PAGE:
Welcome to my daily Markets Musings.
You’ll see things are different from now on. That’s because the full note was approaching 2,000 words some days and I’m breaking it up into a number of reports on the Axi Blog each day now.
That way traders can subscribe to the Axi Blog easily and then cherry pick the yarns and markets of interest
Feedback always welcome
Market Summary (7.41 am Monday July 30)
That’s the nominal growth rate the statistician reported on its initial count of US Q2 GDP on Friday night. That’s a big number. Remarkably though because that number was “deflated” by 3% inflation – NOT A TYPO – the “real” GDP reported was 4.1% - lower than expected in both the polls and the whisper number on the street.
Consumers and business did their bit for the economy, as did trade. Though trade seemed to be impacted by the pull forward of sales to avoid the tariffs meaning that it will be less of a tailwind for the US economy going forward given the still strong USD and the reality China doesn’t appear to want to buy as much soy and Europe can’t go close to replacing that demand.
What’s remarkable though is the 3% deflator. 3%! The Fed is not expected to tighten at this week’s meeting. But it must surely be on track to hike rates again in September given the strength of the domestic economy evidenced in this GDP result and that deflator.
The US dollar didn’t get much of a lift. Indeed forex rates for the most part hardly moved given the outcome was mildly weaker than expected by economists and given we are increasingly seeing forex pairs trapped inside their ranges or trend channels right now. To that end EURUSD is at 1.1658 this morning stuck inside the wedge inside the range. USDJPY is at 10.93 as we all await the BoJ’s decision tomorrow. “No change” is the favourite, but “subtle tweaks” is looming at her shoulder as we race to finishing line of the BoJ’s decades long monetary experiment.
Sterling is at 1.3099 and surely destined for a Brexit induced fall at some point, even if Mark Carney and his colleagues at the BoJ ratchet rates higher this week as most expect. The Aussie dollar retook 74 cents on Friday night and it’s just hovering near there at 0.7399 in very early forex trade. The Kiwi is at 0.6791 and USDCAD is at 1.3054 consolidating a little of the recovery from last week’s big fall.
To stocks then and Twitter lost around 20% as investors were somehow surprised that the recent purge of followers we all saw DID actually impact daily users. Facebook ended on the back foot again as well, while Intel was also lower. Not exactly a tech wreck, but the Nasdaq ended down 1.4% to 7,296 and under a little pressure after the clear divergence in outlooks among the generals of the advance.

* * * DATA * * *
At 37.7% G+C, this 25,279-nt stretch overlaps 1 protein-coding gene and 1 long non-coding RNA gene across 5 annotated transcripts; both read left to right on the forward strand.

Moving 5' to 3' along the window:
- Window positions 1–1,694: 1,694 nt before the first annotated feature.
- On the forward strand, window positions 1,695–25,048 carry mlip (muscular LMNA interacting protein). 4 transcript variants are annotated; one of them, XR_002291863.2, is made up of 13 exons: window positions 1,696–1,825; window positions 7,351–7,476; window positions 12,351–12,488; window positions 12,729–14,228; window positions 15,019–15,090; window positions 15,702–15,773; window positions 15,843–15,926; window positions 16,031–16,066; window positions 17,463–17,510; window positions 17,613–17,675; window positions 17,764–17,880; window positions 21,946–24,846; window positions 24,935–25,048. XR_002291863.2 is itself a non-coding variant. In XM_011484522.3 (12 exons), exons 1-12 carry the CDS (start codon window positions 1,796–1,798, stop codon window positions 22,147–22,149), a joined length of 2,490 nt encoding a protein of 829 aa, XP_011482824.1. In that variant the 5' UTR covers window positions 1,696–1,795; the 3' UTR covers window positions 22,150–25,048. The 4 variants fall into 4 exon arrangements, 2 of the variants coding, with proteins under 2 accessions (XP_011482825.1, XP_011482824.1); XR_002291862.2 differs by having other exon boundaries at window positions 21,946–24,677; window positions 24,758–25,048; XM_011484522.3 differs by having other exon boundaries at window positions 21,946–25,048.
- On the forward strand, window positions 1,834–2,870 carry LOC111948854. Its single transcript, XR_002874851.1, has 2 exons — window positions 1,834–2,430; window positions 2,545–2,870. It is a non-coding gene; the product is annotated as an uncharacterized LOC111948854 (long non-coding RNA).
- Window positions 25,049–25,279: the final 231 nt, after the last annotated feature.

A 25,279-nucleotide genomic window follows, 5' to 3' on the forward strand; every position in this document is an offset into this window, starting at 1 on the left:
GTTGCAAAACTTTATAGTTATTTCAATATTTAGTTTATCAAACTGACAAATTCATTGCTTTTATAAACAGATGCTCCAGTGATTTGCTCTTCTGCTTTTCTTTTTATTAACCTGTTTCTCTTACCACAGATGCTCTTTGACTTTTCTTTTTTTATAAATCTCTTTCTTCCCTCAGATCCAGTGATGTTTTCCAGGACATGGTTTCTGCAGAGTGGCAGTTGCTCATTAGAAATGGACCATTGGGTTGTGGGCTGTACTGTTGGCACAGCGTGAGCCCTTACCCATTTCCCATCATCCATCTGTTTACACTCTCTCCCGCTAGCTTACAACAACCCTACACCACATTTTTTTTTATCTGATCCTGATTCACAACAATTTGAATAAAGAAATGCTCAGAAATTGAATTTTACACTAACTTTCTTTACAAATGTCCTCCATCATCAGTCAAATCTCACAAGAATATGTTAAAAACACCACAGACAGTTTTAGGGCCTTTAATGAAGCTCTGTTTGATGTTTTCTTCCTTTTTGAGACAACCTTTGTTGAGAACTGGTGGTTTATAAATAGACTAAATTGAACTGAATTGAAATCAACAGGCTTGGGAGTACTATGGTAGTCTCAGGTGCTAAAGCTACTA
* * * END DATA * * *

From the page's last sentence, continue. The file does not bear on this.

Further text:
That has implications for market sentiment more broadly and the S&P500 dropped 0.65% to 2,818, the Dow dipped 0.3% to 25,451, and the Russell 200 fell 1.89% to 1663.
After rallying 0.89%, 56 points, Friday the ASX 200 is likely to open lower given SPI traders followed the US, not European, lead and have knocked 26 points from where prices were Friday afternoon. Speaking of Europe the FTSE 100, CAC, DAX, and FTSEMIB were all up between 0.4% and 0.6%.
Commodity markets saw copper dip back a little once more – HGc1 is at $2.7895 – amid a mixed but mostly positive day for base metals. Miners did okay too. Oil was a little lower with WTI dropping around 90 cents for a fall of about 1.3% to $68.69. Brent was more circumspect at $74.29, down 0.3%.
Gold is at $1223 hardly change and Bitcoin has weathered the SEC decision not to allow the Winklevi ETF rather well. It’s at $8,205 bouncing sharply in the last 8 hours of the week after falling below$7800 at one stage Friday. US 10’sare at 2.96%, the 2’s are at 2.68% and the curve is at 28.
On the day it’s quiet here at home. Retail sales are out in Japan, consumer credit (debt) is out in the UK along with mortgage lending data. In Europe we get Euro area data for business and consumer confidence and sentiment along with inflation expectations before German inflation data for July. Pending home sales and the Dallas Fed manufacturing index is out in the US.
Oh, and over the weekend President Trump threatened to shut down the US government if he doesn’t get the money for his Mexican wall.
Have a great day.
Macro Stuff that affects everyone and everything – either today or eventually
Have a great day's trading.
Chief Market Strategist
The information provided here has been produced by third parties and does not reflect the opinion of AxiTrader. AxiTrader has reproduced the information without alteration or verification and does not represent that this material is accurate, current, or complete and it should not be relied upon as such. The Information is not to be construed as a recommendation; or an offer to buy or sell; or the solicitation of an offer to buy or sell any security, financial product, or instrument; or to participate in any particular trading strategy. Readers should seek their own advice. Reproduction or redistribution of this information is not permitted
Soaring US yields trigger the wrecking ball effect as yields become a source of volatility for risk, rather than a source of support